UK weather: Met Office issue warning for ‘persistent’ snow
New weather charts show an area of cloud and precipitation arriving from the southwest could cause widespread snow across the country. Swathes of snow will sweep across the UK from northern Scotland to the South Coast of England, a distance of roughly 550 miles, on February 14.
WXCharts’ snow depth models predict 3.1 inches (8cm) will fall as far south as Hampshire – with much heavier snow forecast in Scotland.
The Scottish highlands are forecast to receive up to up 85cm (33 inches) of snow on February 14 – follow an impressive 42 inches (107cm) just two days earlier on February 12.
And temperatures are also expected to plummet to as low as -10C in Scotland, making it a chilly Valentine’s Day up north.
Lows of -4C are forecast across the North of England, with subzero temperatures prominent across much of the country.
A Met Office spokesperson said: “An area of high pressure looks to build to the north, and it will likely feel cold or very cold, especially in brisk easterly winds.
“Any organised areas of cloud and precipitation arriving from the southwest will not progress very far into the country as a result of the high pressure.
“However, they can bring the potential for widespread snow across areas where they bump into cold air.”
And Jo Farrow at Netweather said: “Of interest for next week and even this weekend, is the potential spread south of that very cold air on the easterly winds and if it will bring snow showers racing across the North Sea to more of Britain.
“Northern Britain, particularly Scotland is facing a spell of wintry weather with ongoing heavy snowfall in places and with the cold easterly wind, a real chill.”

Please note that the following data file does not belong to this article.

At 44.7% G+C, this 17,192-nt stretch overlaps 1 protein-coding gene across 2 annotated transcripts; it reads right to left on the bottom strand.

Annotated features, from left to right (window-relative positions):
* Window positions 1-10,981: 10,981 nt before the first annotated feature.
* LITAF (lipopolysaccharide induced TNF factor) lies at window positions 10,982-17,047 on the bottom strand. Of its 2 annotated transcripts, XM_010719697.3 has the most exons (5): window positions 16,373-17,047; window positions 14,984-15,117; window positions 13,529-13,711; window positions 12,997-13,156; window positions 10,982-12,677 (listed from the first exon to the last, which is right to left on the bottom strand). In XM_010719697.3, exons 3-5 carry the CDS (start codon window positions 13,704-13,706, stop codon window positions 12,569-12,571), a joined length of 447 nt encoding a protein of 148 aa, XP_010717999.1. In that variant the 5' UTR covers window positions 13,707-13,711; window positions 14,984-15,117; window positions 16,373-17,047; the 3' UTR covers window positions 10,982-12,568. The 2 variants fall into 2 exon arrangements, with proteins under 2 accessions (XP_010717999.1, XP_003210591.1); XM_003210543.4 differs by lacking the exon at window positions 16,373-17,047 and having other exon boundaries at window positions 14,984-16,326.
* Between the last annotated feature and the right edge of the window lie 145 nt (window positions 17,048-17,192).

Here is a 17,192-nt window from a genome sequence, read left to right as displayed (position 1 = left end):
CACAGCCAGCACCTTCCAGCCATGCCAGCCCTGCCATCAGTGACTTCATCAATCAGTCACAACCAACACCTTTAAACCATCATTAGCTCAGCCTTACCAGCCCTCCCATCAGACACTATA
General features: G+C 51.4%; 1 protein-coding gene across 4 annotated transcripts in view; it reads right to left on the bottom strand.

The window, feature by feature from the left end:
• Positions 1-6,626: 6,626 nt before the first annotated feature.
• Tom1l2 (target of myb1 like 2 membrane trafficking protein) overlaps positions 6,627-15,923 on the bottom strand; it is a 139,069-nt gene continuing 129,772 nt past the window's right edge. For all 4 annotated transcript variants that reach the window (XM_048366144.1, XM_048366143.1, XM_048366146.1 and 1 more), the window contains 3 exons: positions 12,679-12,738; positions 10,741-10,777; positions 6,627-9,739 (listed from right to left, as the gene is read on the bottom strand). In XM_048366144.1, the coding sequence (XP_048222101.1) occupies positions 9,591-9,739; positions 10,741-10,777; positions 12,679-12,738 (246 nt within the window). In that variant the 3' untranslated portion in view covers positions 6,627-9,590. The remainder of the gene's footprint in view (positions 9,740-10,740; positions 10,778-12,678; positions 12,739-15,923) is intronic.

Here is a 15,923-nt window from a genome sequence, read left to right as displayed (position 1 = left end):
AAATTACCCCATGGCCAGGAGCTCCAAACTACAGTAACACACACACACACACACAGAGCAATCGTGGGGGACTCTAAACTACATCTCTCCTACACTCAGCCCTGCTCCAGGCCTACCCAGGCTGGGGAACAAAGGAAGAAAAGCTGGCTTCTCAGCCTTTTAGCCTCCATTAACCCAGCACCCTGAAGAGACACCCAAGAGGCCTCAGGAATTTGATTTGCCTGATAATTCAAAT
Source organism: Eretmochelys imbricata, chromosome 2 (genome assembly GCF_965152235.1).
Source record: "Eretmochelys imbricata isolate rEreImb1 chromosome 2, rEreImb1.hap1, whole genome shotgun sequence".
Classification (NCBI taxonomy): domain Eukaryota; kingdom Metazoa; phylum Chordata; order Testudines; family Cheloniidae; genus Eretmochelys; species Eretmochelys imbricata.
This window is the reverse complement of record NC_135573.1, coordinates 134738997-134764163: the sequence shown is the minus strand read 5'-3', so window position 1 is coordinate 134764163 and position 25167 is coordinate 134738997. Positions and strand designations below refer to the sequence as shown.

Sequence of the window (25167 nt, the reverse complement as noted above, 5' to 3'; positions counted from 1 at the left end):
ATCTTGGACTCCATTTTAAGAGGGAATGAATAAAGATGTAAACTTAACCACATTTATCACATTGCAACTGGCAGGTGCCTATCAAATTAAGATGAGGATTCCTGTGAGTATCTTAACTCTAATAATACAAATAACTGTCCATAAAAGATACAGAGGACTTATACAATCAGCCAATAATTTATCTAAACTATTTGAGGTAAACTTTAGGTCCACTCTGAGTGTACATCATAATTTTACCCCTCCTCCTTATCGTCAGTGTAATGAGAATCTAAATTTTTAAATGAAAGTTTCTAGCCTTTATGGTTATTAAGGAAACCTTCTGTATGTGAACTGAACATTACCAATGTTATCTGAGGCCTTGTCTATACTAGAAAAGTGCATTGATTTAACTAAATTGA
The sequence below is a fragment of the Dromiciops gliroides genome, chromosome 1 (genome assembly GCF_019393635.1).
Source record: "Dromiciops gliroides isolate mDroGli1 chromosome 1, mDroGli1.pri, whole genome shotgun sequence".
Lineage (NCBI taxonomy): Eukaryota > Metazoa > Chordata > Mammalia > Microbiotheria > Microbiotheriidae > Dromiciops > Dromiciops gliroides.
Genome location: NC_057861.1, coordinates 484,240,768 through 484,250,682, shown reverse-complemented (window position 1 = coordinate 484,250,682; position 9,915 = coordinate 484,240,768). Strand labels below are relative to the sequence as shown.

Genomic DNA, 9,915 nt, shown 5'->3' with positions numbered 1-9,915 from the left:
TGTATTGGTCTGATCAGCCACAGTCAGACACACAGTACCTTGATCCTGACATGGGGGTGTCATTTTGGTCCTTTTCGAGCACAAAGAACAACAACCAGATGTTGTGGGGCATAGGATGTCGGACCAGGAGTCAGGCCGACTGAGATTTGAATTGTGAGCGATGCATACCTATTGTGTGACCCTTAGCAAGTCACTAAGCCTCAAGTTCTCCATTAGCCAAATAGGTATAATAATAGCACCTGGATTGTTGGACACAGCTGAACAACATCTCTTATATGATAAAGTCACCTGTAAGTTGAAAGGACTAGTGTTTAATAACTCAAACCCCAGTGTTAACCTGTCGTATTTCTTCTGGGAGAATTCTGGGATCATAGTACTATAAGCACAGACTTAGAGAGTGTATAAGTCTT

Over the latter half of this week, a yellow warning for snow is in place in northern Scotland until 6am on Saturday, potentially leading to rural communities being cut off.
Temperatures overnight tonight are expected to plunge as low as -3C in Scotland whilst in the south, the mercury will be as high as 8C, WX temperature charts reveal.
By Sunday, temperatures will be as low as -6 in sheltered parts of Scotland and as high as 2C in Southampton.
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It comes after the Met Office said January had an average temperature of 2.2C, making it the coldest across the UK since 2010 when the average UK January temperature was 0.9C.
It has also been the coldest calendar month since March 2013 which also recorded an average temperature of 2.2C.
The coldest January on record was 1963 with a mean temperature of minus 1.9C.
Speaking about last month being the coldest January since 2010, Dr Mark McCarthy, head of the Met Office’s National Climate Information Centre (NCIC), said: “January 2021 has been dominated by colder-than-average weather with only brief milder interludes, but what does this cold winter mean in the context of climate change and a warming planet?
“Well, a winter month as cold or colder than January 2021 used to occur in approximately seven out of 10 winters through the 20th Century.
“In more recent decades this has dropped to around three in ten. So although we are still subject to cold weather in winter, these cold spells tend not to be as severe or as frequent as in the past.”
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